A true work of fiction does all of the following things, and does them elegantly, efficiently: it creates a vivid and continuous dream in the reader’s mind; it is implicitly philosophical; it fulfills or at least deals with all of the expectations it sets up; and it strikes us, in the end, not simply as a thing done but as a shining performance.
~John Gardner, “What Writers Do”
The final exam is worth fifteen points. The late paper policy as described by the syllabus applies to the final exam. Turn the exam in by emailing it to me before it is due. It is due by the end of the final exam period. Be sure to include your name, “2250,” and the phrase “final exam” in the subject line of the email.
For the final exam, submit a set of poems and one short story for publication and document those submissions. As you are researching venues for publication, be sure to select venues that are likely to publish your work. Pick publications that will email you an acknowledgment of your submission. Most will do so automatically, but receiving an acknowledgement is your responsibility. For the final, email a copy of each acknowledgment to me following the guidelines above. Newpages.com can help you find venues for publication. Submittable.com is often a part of the submission process, as I demonstrated in class.
If you have questions about this final, please contact me.
This final exam is worth fifteen points.
As we’ve discussed, the exam consists of you identifying three potential markets for your novella. Each potential market should have a brief paragraph devoted to it, explaining why it is a good fit for your work.
The final exam is due on or before Wednesday, the 11th of December, at 12:50 pm. It will be late after that time and the late policy as described on the syllabus will take effect. Exams should be emailed.
Your entire exam should be no less than a double-spaced page but no more than three (or between 250 and 750 words). Please email me if you have questions. I’m looking forward to reading your work.
This final exam is worth fifteen points.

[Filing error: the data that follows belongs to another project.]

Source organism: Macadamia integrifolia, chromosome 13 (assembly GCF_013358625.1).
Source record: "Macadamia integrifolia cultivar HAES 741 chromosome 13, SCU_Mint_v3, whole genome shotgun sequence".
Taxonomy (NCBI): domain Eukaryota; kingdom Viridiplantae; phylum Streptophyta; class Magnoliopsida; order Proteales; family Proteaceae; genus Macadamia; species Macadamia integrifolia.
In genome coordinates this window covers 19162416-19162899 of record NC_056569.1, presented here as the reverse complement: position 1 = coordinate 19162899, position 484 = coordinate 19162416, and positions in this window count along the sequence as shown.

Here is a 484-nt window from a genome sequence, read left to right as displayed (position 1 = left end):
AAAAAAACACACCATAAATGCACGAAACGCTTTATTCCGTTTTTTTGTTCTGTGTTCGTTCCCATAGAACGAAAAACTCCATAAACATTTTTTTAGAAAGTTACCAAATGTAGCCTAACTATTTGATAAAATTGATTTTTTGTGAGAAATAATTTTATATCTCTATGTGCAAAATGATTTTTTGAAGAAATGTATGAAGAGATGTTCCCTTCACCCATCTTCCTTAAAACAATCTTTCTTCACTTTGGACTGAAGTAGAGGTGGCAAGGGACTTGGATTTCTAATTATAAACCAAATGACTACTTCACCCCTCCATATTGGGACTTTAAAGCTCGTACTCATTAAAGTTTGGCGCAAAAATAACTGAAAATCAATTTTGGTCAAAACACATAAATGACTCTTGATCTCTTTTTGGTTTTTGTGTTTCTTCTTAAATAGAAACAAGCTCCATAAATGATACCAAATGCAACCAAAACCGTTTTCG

As we’ve discussed during the semester, the exam consists of you sending your final proposal to your audience.
To demonstrate that you have sent it, either CC or BCC me on an email to your audience, or have me watch you put a hard copy into an addressed, stamped envelope. Once the envelope is sealed, I’ll put it in the mail for you.
The late paper policy, as written on the syllabus, applies to the final exam. Turn the exam in on time by demonstrating you’ve sent it before the end of the final exam period which corresponds to your section number. The exam times are listed at the end of the syllabus. As long as I’m CC’ed, emailing the final exam demonstrates that you’ve sent it. My witnessing your sealing of the letter demonstrates that you’ve sent it as well.
As I grade your final I will look for typos and similar errors and for either the proposal itself or a cover letter in the body of the email. If the body of the email contains a cover letter, an attachment containing the proposal should be included. In the email has an attachment, it should also have a cover letter. The cover letter or the proposal should have an appropriate salutation and signature line.
I will be in my office (CB 407 F) during the final exam period if you need to visit with me in person.
If you have questions about any of this, please contact me.
Let’s take a look at these two synthesis examples.
Consider these questions about this story.
- What did you learn about characterization from the story?
- Describe power shifts that lead toward the crisis moment.
- Which fiction writing technique was best exemplified in the story? Why?
- How might you apply a technique exemplified by the story in your own work?
- What technique does the story inspire you to avoid? Why?
Creole began to tell us what the blues are all about. They were not about anything very new. He and his boys up there were keeping it new, at the risk of ruin, destruction, madness, and death, in order to find new ways to make us listen. For, while the tale of how we suffer, and how we are delighted, and how we may triumph is never new, it always must be heard. There isn’t any other tale to tell, it’s the only light we’ve got in all this darkness.
~James Baldwin and “Sonny’s Blues” as read by Margot Livesay and The Hidden Machinery
Consider these opening strategies for the beginnings of stories, but consider them as ways of revising the beginnings of chapters or sections within your novella. They are part of the ever excellent Metro: Journeys in Writing Creatively.
Consider this exercise from the making of a story by Alice LaPlante:
- Write about an event in your character’s past without which the current situation couldn’t exist.
- Write about the current situation from the point of view of a character looking back from ten years in the future.
- Make a list of the things that won’t happen to the characters as a result of the current situation. (554)
Write a note to yourself about how knowledge from this exercise might inform your revision plans.
Consider exercise #197 from The 3 A.M. Epiphany by Brian Kiteley:
Embracing the mystery. Write a brief description of something you do not understand about the story or novel you are working on. It is quite likely you’ll begin to understand this mystery as you write it down, but try to avoid coming to a conclusion as long as possible. Describe the mystery as carefully as you can, leaving out explanations and rationalizations. (239)